Zion National Park
This is the 7th part of a series that describes a trip we took several years ago. If you have not read the first part, click here.
Our next canyon was Zion, and I didn’t expect much after the Grand. We drove into the park in bumper-to-bumper traffic, hardly the wilderness experience I had enjoyed yesterday. Zion only had one campground, and it was first come first serve. We were back in the dry heat, and the slow traffic was not helping my mood.
The campground was nearly full; we finally found a grassy dried out spot beside the bathhouse. There was no escaping the sun or the heat. After setting up the tent we tried to eat lunch, sitting in the direct sun on our picnic table. We had picked up a watermelon that morning and I cut it, hoping the fresh fruit would help. Sitting in the broiling heat in our tiny campsite, crowded by other hot campers, and trying to enjoy the sticky fruit, I could just see my fair skinned children burning and peeling. My scalp was baking. I opened the car door, and waves of heat washed over me.
“Hey, where is the suntan lotion?” I asked. No one knew. The car was messy, and full of travel junk, but no lotion. I started yelling, and throwing things. Neighboring campers stared. My hands were sticky, the heat was stifling, and the neighbors were too close. I was so hot and miserable I couldn’t think.
“Mom!” Calm down.” Anna cried.
“Let’s go explore.” Joseph begged.
“I’m hot, I don’t feel too good.” Laura cried.
We grabbed water bottles, put away the watermelon and left. We drove to a parking area to pick up a bus into the park. I discovered later we could’ve walked to the parking lot in less than 5 minutes. We hopped on the bus with no plans, no ideas, just escape.
Zion has limited car traffic in their park, and instead offers a shuttle service to all the trailheads and points of interest. The buses are convenient and they cut down on the impact of the public in the park. It’s a great idea, but we were so hot and unprepared, we just hopped off the bus when it stopped at the next station.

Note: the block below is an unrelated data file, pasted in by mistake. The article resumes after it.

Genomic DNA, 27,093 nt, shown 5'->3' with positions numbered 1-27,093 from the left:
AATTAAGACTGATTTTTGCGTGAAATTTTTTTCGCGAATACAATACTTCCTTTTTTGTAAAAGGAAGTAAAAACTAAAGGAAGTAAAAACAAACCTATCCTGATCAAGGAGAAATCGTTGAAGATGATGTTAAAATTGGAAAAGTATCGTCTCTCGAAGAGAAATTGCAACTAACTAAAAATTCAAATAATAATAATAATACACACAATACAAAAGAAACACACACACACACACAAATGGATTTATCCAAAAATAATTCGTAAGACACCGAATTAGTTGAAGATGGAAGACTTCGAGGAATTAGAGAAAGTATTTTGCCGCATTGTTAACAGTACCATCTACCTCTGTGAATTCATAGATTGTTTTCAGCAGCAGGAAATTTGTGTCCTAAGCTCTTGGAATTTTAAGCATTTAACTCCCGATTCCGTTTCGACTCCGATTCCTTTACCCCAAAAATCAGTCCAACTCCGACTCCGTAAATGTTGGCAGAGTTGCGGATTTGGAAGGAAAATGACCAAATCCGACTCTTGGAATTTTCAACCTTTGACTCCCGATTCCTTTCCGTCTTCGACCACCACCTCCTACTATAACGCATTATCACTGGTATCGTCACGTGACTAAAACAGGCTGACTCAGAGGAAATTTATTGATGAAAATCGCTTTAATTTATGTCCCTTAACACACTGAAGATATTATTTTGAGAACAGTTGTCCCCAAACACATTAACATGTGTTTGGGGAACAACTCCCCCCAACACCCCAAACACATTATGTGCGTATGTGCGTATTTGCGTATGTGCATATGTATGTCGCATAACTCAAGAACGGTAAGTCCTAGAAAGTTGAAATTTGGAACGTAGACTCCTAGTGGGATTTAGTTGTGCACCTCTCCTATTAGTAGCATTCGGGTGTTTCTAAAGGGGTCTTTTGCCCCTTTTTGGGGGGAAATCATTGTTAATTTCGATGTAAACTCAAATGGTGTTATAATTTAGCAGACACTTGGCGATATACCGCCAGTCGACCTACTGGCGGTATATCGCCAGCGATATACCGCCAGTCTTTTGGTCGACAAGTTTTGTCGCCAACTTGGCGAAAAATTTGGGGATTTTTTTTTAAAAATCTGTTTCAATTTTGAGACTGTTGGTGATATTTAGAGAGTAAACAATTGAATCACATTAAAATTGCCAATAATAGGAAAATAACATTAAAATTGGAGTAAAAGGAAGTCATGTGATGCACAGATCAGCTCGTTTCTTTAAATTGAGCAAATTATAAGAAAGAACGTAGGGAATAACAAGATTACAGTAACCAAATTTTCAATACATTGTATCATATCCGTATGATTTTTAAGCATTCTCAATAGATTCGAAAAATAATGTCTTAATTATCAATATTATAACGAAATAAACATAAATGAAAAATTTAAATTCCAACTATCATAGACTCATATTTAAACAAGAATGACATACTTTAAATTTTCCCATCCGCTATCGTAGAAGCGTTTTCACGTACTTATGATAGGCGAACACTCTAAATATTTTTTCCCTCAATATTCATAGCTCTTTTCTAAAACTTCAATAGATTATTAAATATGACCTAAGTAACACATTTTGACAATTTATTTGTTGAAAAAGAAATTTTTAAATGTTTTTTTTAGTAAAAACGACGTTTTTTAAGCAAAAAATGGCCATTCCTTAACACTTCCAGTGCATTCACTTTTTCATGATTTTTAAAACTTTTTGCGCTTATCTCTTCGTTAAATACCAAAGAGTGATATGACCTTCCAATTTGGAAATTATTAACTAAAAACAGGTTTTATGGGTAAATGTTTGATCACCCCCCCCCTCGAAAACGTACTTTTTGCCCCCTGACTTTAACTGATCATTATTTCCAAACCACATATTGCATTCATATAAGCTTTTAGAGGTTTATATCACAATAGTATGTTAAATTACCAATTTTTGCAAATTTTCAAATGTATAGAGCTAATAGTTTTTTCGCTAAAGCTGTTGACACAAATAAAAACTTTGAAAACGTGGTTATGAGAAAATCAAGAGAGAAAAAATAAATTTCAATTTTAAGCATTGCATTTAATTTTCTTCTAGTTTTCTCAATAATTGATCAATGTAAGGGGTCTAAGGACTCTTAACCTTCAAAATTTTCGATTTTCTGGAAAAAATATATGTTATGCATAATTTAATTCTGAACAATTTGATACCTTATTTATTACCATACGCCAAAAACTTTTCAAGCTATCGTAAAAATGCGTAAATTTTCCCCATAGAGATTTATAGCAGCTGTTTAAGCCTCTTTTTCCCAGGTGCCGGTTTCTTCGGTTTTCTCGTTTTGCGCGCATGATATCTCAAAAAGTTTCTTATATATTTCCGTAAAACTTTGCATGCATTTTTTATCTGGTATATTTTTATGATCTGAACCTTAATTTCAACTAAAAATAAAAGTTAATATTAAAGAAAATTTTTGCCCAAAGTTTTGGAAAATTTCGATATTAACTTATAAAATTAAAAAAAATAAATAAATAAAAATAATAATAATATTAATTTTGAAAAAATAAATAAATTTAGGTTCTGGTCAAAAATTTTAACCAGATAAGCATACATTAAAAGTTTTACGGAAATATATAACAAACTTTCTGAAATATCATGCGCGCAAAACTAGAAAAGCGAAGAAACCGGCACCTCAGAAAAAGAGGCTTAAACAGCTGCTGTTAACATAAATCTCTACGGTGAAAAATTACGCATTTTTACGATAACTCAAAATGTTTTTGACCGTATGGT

I felt cluttered and lost, but Anna looked at a map and picked a trail. We walked at first on a paved walkway with many other hot tourists. I felt depressed. After all the interesting places we had seen, this was a letdown. In the distance I saw a trail ride. Ten horses and riders ambled slowly in the dust. Clouds of dust swirled around the riders as they followed their leader. Earlier Anna had talked about doing that, but watching them she shook her head. “That looks horrible.”
Laura, like me, was hot and whiny, so the older two went on ahead, and were soon out of sight. After a few minutes Laura sat down in the middle of the trail. “I wish we had never come here,” she fussed. Other hikers had to walk around her.
“Come on Laura, get up.” I begged. “I have no way to get Anna and Joseph back. We have to go on.”
“Besides,” I sighed. “It’s too hot to go back to the campsite.” Finally we trudged on in the crowded, dreary walk. I was worried about finding the older kids, and dragging the youngest on with me. Why did I let the oldest go on? Traveling as the only adult was so hard. My complaining mood was growing.
We walked on, me encouraging, pushing, dragging Laura to continue. As we turned a corner the air cooled. People were laughing and Joseph walked up to us, soaking wet. He grabbed my arm. “Come on, hurry!” The dry desert was replaced with lush greenery, and a waterfall poured from a grass-covered rock right on to the path. Anna and Laura giggled and ran back and forth under the icy spray. I felt my mind clear, and all my anger was washed away. In one cool and wet surprise we changed into new people.
On this trip across the country I had wanted adventure and wilderness. I wanted to experience the nature and its changes across the country. Looking for a connection with the wilderness I had found crowded campgrounds, hay rides with loud speakers, neighbors washing RV’s like a suburban Saturday, and although I had been enjoying the trip I had an undercurrent of frustration. The feeling had crested at Zion, then washed through me and melted away under the surprise waterfall.
Laura was the first to say, “Let’s keep walking, see what’s next.”
At first we hiked behind and in front of other people. After a long hot climb we found a green pool, beautiful and shaded. A crowd stood respectfully, and they spoke in hushed tones.
We took off on another trail, and soon found ourselves alone on a beautiful exposed path. It felt like we were in a desert, and yet around every corner we discovered new plants, flowers and birds. What a wonderful day of discovery. Suddenly the trail descended and we found ourselves at a rest area and bus stop.
The bus driver was talkative. He told us that Zion is an oasis in the desert, a canyon with more plant species than Hawaii. Parts of the park were lush and green. The first settlers had been in the desert for days before discovering this “Zion” in the dry wilderness. In a way our little walk represented this park and its discovery.
We returned to the campsite late, ate a simple supper and fell into the tent exhausted, sweaty and tired. It was a full moon, and a beautiful evening. We could hear people all around, but we had no trouble sleeping.